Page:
Interview with Robin Campillo

by Simon on March 1, 2015 · 0 comments

It may be a French film, but it will definitely strike a chord here in Australia, given our complex love-hate relationship with immigration and migrants. And whilst Eastern Boys may sound like a film about migrants from Asia, for the French it refers to the young men from Eastern Europe – Ukraine, Russia and Moldavia – who come to Paris looking for a better future. It’s the second movie of writer-director Robin Campillo, who is thoughtful, relaxed and sitting opposite me in a room overlooking the Musee de Louvre. Outside is the cool of the European winter, but inside we’re sweltering with an overactive heating system.  I’m gulping water. Campillo, himself a migrant from Morocco, doesn’t mind the heat. “I never stayed one year in the same place until I was twelve”, he reveals. “I was born in Morocco and lived in Algeria and in the East of France. My father was in the Airforce and we moved a lot when I was young. So I feel like a migrant myself. And whenever I came back I didn’t like France – it seemed cold and it felt like we were poor.”

Eastern Boys ScreenwizeWriting about strangers and outsiders has become something of a preoccupation for Campillo. He first movie, The Returned tells of a group of dead people – the ultimate outsiders – who return to their village to restart their lives, only to find things have changed. He also wrote and edited the superb 2008 film The Class, about a teacher dealing with a classroom of mixed-race migrant adolescents in a tough Parisian neighbourhood. Before that he developed the screenplay Heading South, a film starring Charlotte Rampling as a female tourist changed by a trip to poverty stricken Haiti. The more intimate Eastern Boys also deals with outsiders: a compelling tale of desire and fear, it centres on the complicated relationship between a young immigrant boy from an Eastern European gang and an older, Parisian man.

Campillo developed the film partly from a real incident that happened to a friend.  “Of course the story comes from a few sources,” he says, ‘but someone I know adopted his former boyfriend who was a Polish migrant. When I heard about this, I was shocked by the idea. But I was also intrigued as a filmmaker. The challenge was how to make this story real on the screen and believable to audiences.”

In Eastern Boys, middle-aged Daniel (Olivier Rabourdin) catches the eye of a handsome young man at the Gard du Nord railway station in Paris. There’s an instant physical attraction, and the young man (named Marek and played by Kirill Emelyanov) turns up later at Daniel’s apartment for paid sex. But Daniel rapidly finds he’s been duped, and realizes that Marek is one of a number of young men working for a charismatic gang leader named Boss (Daniil Vorobyov). In one of the film’s most memorable scenes, Boss and the rest of the gang invade Daniel’s home and have a party, dancing and taunting Daniel – who is lost somewhere between fear and fascination – while they steal from him. It’s the character of Boss that drives the drama and energy of the scene – indeed of the whole film – and Campillo leans forward excitedly as he talks about him. “He is threatening, charismatic, attractive and I was always fascinated the idea of this character,” he says, “I worked on the character for a long time, for many years actually, but then Boss evolved because of Daniil’s involvement as the actor playing him. In the beginning he was a hooligan but he became more like Peter Pan. I love this character, this small dictator. He can act like a snake and mesmerize people, including both Marek and Daniel. And I think actually he is a kind of radical migrant.”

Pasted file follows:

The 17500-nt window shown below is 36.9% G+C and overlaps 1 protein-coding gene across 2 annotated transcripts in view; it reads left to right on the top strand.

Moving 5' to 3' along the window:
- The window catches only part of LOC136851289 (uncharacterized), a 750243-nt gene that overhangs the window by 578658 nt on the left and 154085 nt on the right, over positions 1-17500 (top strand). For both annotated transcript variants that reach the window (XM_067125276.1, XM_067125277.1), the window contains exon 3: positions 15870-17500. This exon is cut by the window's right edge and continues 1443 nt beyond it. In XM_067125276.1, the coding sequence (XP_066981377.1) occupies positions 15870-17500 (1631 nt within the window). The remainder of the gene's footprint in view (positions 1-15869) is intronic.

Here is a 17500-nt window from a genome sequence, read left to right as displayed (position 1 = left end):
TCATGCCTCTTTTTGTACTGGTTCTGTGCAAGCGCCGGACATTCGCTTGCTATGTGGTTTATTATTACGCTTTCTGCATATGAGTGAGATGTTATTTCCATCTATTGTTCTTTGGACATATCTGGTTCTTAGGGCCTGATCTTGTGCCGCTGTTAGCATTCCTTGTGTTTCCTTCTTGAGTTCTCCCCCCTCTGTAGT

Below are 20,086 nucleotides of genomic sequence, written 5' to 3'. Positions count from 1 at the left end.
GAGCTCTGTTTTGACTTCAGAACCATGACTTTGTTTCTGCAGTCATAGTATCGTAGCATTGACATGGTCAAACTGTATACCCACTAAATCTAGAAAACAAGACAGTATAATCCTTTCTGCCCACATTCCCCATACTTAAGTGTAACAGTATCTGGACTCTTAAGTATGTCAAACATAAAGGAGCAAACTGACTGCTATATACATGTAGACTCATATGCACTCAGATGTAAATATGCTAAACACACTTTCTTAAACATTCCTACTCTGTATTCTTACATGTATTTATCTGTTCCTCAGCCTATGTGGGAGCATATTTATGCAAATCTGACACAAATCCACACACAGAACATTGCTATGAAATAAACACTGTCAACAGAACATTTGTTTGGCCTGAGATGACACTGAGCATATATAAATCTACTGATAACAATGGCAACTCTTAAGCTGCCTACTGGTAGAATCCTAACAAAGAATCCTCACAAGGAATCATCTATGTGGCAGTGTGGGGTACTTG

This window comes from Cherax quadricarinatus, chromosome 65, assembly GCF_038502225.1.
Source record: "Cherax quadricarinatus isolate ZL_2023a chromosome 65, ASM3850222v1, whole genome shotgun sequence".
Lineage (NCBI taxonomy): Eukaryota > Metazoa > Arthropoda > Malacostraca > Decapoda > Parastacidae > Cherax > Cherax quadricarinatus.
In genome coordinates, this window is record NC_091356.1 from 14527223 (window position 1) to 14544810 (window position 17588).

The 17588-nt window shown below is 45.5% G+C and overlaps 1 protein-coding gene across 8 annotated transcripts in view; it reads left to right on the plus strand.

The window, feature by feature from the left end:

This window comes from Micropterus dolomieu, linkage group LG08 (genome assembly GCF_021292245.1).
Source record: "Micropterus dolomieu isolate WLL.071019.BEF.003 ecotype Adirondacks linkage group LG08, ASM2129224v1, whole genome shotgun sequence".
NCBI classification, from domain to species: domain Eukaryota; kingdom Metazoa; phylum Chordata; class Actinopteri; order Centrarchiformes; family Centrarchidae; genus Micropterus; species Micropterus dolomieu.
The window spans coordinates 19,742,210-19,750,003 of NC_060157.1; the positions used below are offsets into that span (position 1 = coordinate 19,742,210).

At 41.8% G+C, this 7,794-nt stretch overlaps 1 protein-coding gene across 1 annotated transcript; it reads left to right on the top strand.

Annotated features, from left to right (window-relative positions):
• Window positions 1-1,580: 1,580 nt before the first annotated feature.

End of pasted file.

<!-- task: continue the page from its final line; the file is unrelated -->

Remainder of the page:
CampilloWhen I ask Campillo to explain what he means, we have a passionate discussion about the nature of national identity and the politics of culture. “In France, cultural identity is so strong, so locked down and fixed,” says Campillo, “and as a migrant in France you can’t change yourself very easily, or find a new job or move around.  Migrants are often forced to become a character that they don’t want to be. So for me there’s a kind of moral issue to being a migrant. You should be able to drift and to become something apart from yourself. As with the children in The Class, we all need to interrogate the legitimacy of the character we come to play. This is what Boss does and why he’s such an exciting character: he’s giving you the chance of becoming a stranger to yourself. For him to settle down is like dying.”

In the film, Boss and his gang live in a hotel that’s been set up by French authorities for refugees and those waiting for residency. It’s a strange no-man’s land, chocked full of families from all over the world. But it’s also the only place in the film where the energy of life bubbles over. There are women and babies and a warmth and security that’s never apparent elsewhere in the film, either on the streets where Marek hangs out or the austere designer apartment where Daniel lives. Campillo smiles knowingly as we speak. “Yes, of course, but it’s a place between two worlds, a place for migrants ” he says, “and it’s also a place where you are not supposed to be.”

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